What can $50,000 get you these days? If you’re wanting to get access to lawmakers at the Republican National Convention, not much. That amount of dough is worth only a Viking Sponsorship, which gives a wealthy corporate donor limited access to the major goings-on with credentialed tickets to convention sessions, invitations to all 2008 host committee leadership events, and a sponsorship listing in official guide books. At the Democratic National Convention, $52,800 gets you roughly the equivalent, with a few bags emblazoned with your company’s logo thrown in for good measure. But if you want to really get to the heavyweights, you have to pony up at least 100 grand.
For the upcoming RNC, corporate giants like Cargill, UnitedHealth, U.S. Bank, and Wells Fargo — companies whose profits have increased generously on the heels of lax laws that have hurt consumers — are willing to shell out a few hundred grand and then some for RNC sponsorships and golden tickets to schmooze with lawmakers. It’s this proliferation of big-time corporate sponsors, all of whom are donating anywhere from $50,000 to $5 million to the RNC for that privilege, that has the consumer advocacy organization Public Citizen calling for Congress to shore up the loopholes in federal election laws and congressional ethics rules that have allowed corporations to contribute more than a combined $112 million to the RNC and DNC this year.
The soft-money sponsorships and lavish parties are a way for corporations to evade FEC rules by making unlimited contributions to the “host committee” instead of directly to a candidate. In exchange, they get the velvet rope lifted for an opportunity to mingle and plead with Washington bigwigs during what is supposed to be a publicly financed event. So who are the corporations wining and dining the Republican Party lawmakers in hopes of future reimbursements? Here’s a list of sponsorship levels (via Public Citizen) and major RNC corporate-sponsored shindigs:
• Viking sponsor. For $50,000 or more, the donor receives credentialed tickets to convention sessions, invitations to all 2008 host committee leadership events, and is listed as a sponsor in official guide books and on the 2008 website.
• Bronze Sponsor. For $100,000, donors get the same perks as Viking Sponsors with additional access to “premier” Minneapolis/St. Paul venues for “corporate hospitality” events and to the Xcel Center Hospitality Suite. Companies that attain this level of sponsorship, such as Land O’Lakes and Waste Management, may also opt to sponsor volunteer uniforms and water bottles.
• Silver Sponsor. For $250,000, donors such as Cargill, Eli Lily, Koch, and Wells Fargo gain “special access” to all host committee parties and events and to the Host Committee Suite at the Convention Center. Their status as a Silver Sponsor also qualifies these companies to be the exclusive official provider of a particular service to the convention.
• Gold Sponsor. For $500,000, donors gain the added perk of participation in tours of the convention spaces and cities during “Get to Know Minneapolis/St. Paul Days.”
• Platinum Sponsor. For $1 million, donors such as Xcel, UnitedHealth, Medtronic, St. Jude Medical, and US Bank, win VIP access to the Xcel Center. Originally, Platinum Sponsors were also promised a private reception with Gov. Tim Pawlenty, Sen. Norm Coleman, and the mayors of St. Paul, Minneapolis, and Bloomington. This perk was removed from the publicized packet after a number of critical articles appeared in both local and national press.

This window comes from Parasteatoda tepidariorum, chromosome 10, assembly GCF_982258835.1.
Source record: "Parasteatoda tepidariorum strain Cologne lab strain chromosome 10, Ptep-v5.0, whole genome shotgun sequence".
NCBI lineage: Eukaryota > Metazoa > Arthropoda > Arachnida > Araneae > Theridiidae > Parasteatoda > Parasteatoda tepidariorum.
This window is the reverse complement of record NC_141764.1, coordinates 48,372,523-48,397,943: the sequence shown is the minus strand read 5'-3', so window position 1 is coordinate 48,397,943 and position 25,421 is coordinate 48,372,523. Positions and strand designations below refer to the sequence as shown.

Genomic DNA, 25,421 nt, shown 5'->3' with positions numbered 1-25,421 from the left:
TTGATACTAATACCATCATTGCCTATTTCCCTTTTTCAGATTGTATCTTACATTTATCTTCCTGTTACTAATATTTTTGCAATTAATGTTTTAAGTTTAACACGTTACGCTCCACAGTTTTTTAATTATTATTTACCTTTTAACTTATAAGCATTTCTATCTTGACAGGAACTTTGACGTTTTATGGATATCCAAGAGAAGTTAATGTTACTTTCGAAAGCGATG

• Finance Vice-Chair. For $2.5 million, donors were also promised a golfing outing with Republican leadership, another bonus that was met with public outrage and subsequently dropped from the publicized packet.
• Finance Co-Chair. For $5 million, donors such as Qwest gain exclusive VIP access to the host committee media party and VIP tours of the Twin Cities.
The parties, via the Sunlight Foundation, so far include a “Young Guns” reception hosted by AT&T, a party called “Building Stable Communities” hosted by Fannie Mae and Freddie Mac, and a performance by Mike Huckabee’s band at the Mill City Museum. Here are a few of the highlights:
“Red Rhythm and Rimes” Late Night with Leann Rimes & The Bellamy Brothers: Keeping Florida a RED State
Luncheon: Affordable Housing at Boat Club, hosted by National Association of Realtors
After Hours Hospitality at Club Car Train, hosted by Patron Express
Reception: Bank of America Goes Green at University Club Penthouse
Building Stable Communities for America’s Future at Graves Hotel, hosted by NAHB Fannie Mae-Freddie Mac Realtors
Party with music by Styx, hosted by Food and Ag Industry Minnesota Agri-Growth Council
Mississippi Rising: Gov. Haley Barbour Hosts Fellow Republican Governors & MS Elected Officials at Epic, hosted by National Mining Association American Gas Association Haley and Friends American Petroleum Institute Gov. Haley Barbour
Hospitality Space at McGovern’s Tavern, hosted by Citi Honeywell Anheuser-Busch
The One Campaign & RIAA featuring “A-list musical guest” at Epic, hosted by the Recording Industry of America AT&T
A Toast to Travel, Hospitality and Real Estate Across America at Carlson Hangar, Holman Field, St. Paul Airport; hosted by National Real Estate Organizations, American Hotel & Lodging Assoc., Distilled Spirits Council, DLA Piper, NAREIT National Business Travel Assoc., Printing Industries of America
AT&T Reception Honoring OH Delegates at Brit’s Pub
Daimler Honors AL, NC, SC Delegates at Windows on Minnesota, The Marquette Hotel / IDS Center, hosted by Daimler
Creative Coalition Gala Concert featuring celebrity guests and the Charlie Daniels Band at The Depot, hosted by Target